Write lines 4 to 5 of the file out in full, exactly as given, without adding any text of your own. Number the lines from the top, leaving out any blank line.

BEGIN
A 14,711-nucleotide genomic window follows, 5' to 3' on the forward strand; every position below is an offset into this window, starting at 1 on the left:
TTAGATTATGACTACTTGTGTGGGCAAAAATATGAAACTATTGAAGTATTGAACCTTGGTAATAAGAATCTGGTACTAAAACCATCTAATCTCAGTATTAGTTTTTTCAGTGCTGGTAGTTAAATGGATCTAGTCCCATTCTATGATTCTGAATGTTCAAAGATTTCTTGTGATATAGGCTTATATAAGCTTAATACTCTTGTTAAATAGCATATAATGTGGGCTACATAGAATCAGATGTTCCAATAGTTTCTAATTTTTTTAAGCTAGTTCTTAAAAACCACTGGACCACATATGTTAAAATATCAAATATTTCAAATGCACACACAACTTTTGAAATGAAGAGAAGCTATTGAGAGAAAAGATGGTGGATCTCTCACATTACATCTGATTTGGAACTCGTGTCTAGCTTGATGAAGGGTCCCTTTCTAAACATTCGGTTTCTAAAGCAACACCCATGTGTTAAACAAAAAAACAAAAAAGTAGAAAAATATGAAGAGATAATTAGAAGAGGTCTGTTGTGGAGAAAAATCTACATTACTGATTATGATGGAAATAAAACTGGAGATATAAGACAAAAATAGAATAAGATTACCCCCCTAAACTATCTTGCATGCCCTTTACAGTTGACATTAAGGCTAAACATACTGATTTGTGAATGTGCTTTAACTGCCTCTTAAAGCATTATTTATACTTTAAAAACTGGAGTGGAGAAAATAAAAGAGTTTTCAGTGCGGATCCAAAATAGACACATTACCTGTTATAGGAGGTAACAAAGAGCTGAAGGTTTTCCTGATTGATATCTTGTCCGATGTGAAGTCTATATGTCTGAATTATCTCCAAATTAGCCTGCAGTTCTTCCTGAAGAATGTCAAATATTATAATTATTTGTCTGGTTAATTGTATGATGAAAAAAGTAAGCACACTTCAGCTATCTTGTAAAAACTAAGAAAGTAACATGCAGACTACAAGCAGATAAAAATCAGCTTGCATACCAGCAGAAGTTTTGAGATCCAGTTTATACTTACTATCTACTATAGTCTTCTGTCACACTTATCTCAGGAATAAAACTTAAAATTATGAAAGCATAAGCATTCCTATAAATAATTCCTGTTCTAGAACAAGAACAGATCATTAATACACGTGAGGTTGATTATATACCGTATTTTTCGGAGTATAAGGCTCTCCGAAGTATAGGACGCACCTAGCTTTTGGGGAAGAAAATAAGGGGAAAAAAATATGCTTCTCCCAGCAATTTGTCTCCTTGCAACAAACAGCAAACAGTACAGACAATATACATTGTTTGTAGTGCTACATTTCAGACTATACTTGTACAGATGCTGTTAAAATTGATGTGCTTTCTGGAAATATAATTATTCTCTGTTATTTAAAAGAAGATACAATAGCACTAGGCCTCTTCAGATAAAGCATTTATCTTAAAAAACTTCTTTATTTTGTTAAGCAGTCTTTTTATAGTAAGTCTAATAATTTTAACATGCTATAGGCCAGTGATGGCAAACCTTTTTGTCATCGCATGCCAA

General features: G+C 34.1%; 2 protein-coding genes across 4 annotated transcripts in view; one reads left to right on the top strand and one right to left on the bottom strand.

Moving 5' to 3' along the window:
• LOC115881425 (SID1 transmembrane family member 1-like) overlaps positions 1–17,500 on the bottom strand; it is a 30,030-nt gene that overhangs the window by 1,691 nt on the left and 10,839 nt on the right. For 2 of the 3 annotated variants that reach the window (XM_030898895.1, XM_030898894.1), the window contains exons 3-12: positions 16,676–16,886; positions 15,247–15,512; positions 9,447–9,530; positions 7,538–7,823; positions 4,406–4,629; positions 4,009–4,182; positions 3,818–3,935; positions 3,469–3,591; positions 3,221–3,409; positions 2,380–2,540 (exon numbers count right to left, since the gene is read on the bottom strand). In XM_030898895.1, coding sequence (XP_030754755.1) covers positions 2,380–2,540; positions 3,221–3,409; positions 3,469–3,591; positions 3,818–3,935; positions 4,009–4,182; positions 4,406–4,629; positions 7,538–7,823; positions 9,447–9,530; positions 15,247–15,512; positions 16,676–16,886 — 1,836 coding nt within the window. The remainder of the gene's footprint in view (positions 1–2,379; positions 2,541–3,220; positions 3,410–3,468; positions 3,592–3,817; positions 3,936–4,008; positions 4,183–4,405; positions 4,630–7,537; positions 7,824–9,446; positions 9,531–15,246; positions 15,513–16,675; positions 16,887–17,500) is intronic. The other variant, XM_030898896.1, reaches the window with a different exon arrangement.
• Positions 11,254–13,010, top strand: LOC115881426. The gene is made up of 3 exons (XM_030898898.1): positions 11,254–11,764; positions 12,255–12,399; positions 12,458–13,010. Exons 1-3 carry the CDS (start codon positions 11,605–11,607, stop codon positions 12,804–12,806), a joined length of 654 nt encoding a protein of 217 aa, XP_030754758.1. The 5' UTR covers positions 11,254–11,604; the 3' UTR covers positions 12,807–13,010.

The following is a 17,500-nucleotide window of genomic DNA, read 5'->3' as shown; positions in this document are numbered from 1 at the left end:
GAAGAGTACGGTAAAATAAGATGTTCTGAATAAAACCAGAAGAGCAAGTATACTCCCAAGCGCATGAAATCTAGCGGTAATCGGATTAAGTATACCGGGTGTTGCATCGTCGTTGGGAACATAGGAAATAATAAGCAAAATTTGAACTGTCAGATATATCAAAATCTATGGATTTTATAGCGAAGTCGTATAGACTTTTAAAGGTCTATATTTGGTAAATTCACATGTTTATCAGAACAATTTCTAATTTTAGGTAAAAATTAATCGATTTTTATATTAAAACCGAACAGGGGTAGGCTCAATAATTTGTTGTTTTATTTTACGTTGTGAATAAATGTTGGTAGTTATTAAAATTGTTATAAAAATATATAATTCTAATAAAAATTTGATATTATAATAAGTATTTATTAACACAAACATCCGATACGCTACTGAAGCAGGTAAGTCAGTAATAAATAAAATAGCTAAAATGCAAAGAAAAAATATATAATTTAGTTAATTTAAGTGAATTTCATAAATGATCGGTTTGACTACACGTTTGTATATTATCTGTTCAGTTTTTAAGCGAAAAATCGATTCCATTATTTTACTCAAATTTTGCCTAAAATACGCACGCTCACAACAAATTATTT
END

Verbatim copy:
Moving 5' to 3' along the window:
• LOC115881425 (SID1 transmembrane family member 1-like) overlaps positions 1–17,500 on the bottom strand; it is a 30,030-nt gene that overhangs the window by 1,691 nt on the left and 10,839 nt on the right. For 2 of the 3 annotated variants that reach the window (XM_030898895.1, XM_030898894.1), the window contains exons 3-12: positions 16,676–16,886; positions 15,247–15,512; positions 9,447–9,530; positions 7,538–7,823; positions 4,406–4,629; positions 4,009–4,182; positions 3,818–3,935; positions 3,469–3,591; positions 3,221–3,409; positions 2,380–2,540 (exon numbers count right to left, since the gene is read on the bottom strand). In XM_030898895.1, coding sequence (XP_030754755.1) covers positions 2,380–2,540; positions 3,221–3,409; positions 3,469–3,591; positions 3,818–3,935; positions 4,009–4,182; positions 4,406–4,629; positions 7,538–7,823; positions 9,447–9,530; positions 15,247–15,512; positions 16,676–16,886 — 1,836 coding nt within the window. The remainder of the gene's footprint in view (positions 1–2,379; positions 2,541–3,220; positions 3,410–3,468; positions 3,592–3,817; positions 3,936–4,008; positions 4,183–4,405; positions 4,630–7,537; positions 7,824–9,446; positions 9,531–15,246; positions 15,513–16,675; positions 16,887–17,500) is intronic. The other variant, XM_030898896.1, reaches the window with a different exon arrangement.